Daniel Ellsworth

Visiting Professor
Office
Tutt Science, 206A
email
dellsworth@coloradocollege.edu

Computing Interests

HPC Power Management

My Ph.D. work was on power scheduling for high performance computing (HPC) systems. A single energy efficient large scale HPC system is capable of consuming upwards of 10 megawatts of power, though generally these systems consume only 70% of their maximum. The rate of energy consumption can change substantially and rapidly (several megawatts in under a second) which can create a significant problem for the power grid. My work looks at how to tightly enforce a variable upper bound on total system power consumption.

Realtime Distributed System Introspection

The power scheduling work grew out of my interests in realtime introspection for large scale distributed systems. Large scale computing systems are composed of many geographically dispersed nodes. Management and operations of these platforms can be extremely challenging since errors and poor performance may involve complex interactions between a large number of nodes.


Colorado College Teaching

2017-2018 Academic Year

Colorado College Projects

HPC Cluster

HPC computing resources are a useful resource for scientific research and education. Using hardware generously provided by ITS, I built and operate the Math and Computer Science Computational Network (mcscn). This cluster is available to support student and class projects needing compute resource beyond those provided by a commodity laptop. Some additional information on mcscn can be found here.


Reviewed Publications

First Author

Other


Past Lives

Graduate School Era - 2011-2017

Teaching - Instructor of Record

Teaching - Teaching Assistent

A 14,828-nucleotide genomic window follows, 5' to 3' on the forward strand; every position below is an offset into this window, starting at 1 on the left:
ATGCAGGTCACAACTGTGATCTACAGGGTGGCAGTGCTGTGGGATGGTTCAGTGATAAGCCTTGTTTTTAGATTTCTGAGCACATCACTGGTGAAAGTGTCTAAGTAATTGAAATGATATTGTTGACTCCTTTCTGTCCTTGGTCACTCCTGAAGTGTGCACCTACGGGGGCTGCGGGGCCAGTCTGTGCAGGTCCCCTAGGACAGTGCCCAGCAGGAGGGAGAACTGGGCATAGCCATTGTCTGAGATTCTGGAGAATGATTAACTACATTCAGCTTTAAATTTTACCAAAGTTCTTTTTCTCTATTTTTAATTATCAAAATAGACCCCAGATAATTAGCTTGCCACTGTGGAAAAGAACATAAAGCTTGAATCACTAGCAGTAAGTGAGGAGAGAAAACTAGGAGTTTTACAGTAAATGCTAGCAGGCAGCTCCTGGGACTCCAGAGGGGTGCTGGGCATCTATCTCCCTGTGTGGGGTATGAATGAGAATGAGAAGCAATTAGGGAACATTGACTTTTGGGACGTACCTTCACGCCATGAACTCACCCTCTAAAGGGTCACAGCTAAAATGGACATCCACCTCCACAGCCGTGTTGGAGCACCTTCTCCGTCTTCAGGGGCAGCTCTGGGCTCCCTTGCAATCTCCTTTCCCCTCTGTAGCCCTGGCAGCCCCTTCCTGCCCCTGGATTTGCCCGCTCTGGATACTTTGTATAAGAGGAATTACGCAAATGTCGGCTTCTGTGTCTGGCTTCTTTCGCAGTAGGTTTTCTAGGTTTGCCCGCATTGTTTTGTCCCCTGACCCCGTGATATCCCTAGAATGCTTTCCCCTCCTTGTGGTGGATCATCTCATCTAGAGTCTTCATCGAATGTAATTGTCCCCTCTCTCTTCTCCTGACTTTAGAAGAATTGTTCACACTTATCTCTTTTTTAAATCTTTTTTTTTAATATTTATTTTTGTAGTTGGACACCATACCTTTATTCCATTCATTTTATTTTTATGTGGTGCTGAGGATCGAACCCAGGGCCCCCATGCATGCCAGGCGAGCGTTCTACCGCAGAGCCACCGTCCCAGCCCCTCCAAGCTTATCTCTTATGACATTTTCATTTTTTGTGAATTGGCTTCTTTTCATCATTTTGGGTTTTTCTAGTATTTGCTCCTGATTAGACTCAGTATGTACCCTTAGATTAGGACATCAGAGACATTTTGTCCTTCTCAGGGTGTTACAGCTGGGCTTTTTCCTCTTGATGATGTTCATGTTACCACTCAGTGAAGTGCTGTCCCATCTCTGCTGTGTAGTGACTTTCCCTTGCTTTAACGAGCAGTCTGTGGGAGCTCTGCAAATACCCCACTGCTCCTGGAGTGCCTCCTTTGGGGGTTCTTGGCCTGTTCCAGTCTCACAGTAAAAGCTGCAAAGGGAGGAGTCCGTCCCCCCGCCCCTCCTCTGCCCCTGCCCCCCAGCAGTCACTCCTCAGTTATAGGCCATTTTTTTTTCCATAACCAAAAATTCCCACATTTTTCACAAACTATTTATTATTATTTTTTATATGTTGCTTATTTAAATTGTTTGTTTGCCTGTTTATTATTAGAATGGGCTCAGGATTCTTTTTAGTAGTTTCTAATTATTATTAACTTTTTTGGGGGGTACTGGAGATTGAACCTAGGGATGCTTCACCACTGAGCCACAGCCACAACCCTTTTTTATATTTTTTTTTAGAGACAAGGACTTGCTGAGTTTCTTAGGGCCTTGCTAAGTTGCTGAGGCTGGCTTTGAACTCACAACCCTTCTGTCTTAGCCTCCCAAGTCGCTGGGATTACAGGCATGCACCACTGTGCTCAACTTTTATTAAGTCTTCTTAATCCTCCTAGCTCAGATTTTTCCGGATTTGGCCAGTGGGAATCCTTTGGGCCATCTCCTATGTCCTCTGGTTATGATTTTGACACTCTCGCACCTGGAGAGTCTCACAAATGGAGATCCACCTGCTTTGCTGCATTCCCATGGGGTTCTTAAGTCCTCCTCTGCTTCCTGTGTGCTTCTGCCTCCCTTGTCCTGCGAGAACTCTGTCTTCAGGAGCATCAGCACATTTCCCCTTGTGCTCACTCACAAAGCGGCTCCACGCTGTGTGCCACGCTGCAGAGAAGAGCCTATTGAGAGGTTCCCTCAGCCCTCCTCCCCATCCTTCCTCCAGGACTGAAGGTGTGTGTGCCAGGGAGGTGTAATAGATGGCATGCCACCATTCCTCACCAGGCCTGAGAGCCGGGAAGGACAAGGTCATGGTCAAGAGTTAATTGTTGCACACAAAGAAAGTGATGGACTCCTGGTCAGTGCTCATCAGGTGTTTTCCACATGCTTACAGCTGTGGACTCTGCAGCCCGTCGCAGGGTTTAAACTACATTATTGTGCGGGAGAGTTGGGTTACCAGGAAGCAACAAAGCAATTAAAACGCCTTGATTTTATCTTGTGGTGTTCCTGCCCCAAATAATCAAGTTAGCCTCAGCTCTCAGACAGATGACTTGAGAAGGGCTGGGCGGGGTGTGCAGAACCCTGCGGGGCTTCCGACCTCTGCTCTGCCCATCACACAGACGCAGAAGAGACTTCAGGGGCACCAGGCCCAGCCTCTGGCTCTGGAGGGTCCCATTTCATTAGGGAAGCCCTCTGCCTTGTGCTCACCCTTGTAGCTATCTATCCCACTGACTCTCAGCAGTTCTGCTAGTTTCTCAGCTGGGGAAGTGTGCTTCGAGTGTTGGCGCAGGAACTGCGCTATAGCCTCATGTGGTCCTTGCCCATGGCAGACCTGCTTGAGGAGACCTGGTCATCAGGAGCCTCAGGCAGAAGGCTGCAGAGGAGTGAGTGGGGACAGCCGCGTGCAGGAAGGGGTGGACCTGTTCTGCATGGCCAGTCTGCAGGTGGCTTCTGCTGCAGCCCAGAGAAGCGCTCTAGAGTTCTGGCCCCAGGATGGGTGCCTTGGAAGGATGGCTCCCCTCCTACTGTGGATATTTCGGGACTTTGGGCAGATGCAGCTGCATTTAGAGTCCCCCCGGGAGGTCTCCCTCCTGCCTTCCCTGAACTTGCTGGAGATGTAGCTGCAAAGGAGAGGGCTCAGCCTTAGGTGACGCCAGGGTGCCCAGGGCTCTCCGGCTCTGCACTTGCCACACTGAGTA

Teaching - Special Projects

Internships

Industry Era - 2005-2011

Between my undergraduate and graduate studies, I ran a micro-company in the DC metro area. The projects I worked on fell into three basic categories: big data, operational support systems, and professional training.

Big Data Projects

The largest system I worked on could ingest 2.5 terabytes of operational data per day, 30000 records per second from sources distributed all over the world, and report on events within 40 seconds of occurrence via a relational database. A custom ETL framework was developed to support the rate of data ingestion and deliver high availability. Presenting the data through a traditional relational database provided data consistency and an ability to easily present and analyze the data in the context of other business data.

Several systems of this shape were built different customers, tailoring to their specific business needs and enterprise information architectures. These systems reduced customer service costs, automatically detected misconfigurations, analyzed internal network traffic, and supported information security activities.

Operational Support Systems

Operational support systems (OSSes) are the business applications that track and manage business processes that involve both automated and manual components. My first OSS project was a 12 week project that handled order intake and tracking for a small company. I was responsible for requirements gathering, system implementation, migration of legacy data, and training. The system freed 1 full-time employee, improved customer satisfaction, and enabled a business model for the customer.

Professional Training

As companies deploy new systems and bring on new talent, training is required to keep up worker efficiency. One of the more interesting training projects was a one week, 35 hour, training course for employees needing to make modifications to a web application deployed at over 100 sites. Each of the sites had its own instance of the application and the modifications needed were specific to the site. The application had been developed over 15 years and contained several competing web design patterns and technologies that had emerged over that time. Over the 35 hours of class time, students were taught perl, javascript, SQL, and a custom web framework.

College Era - 1998-2005

During my undergrad I worked as a web developer, linux systems administrator, and help desk technician for various departments at the University of Oregon. I also did a little work in support of research efforts in software analysis and networking.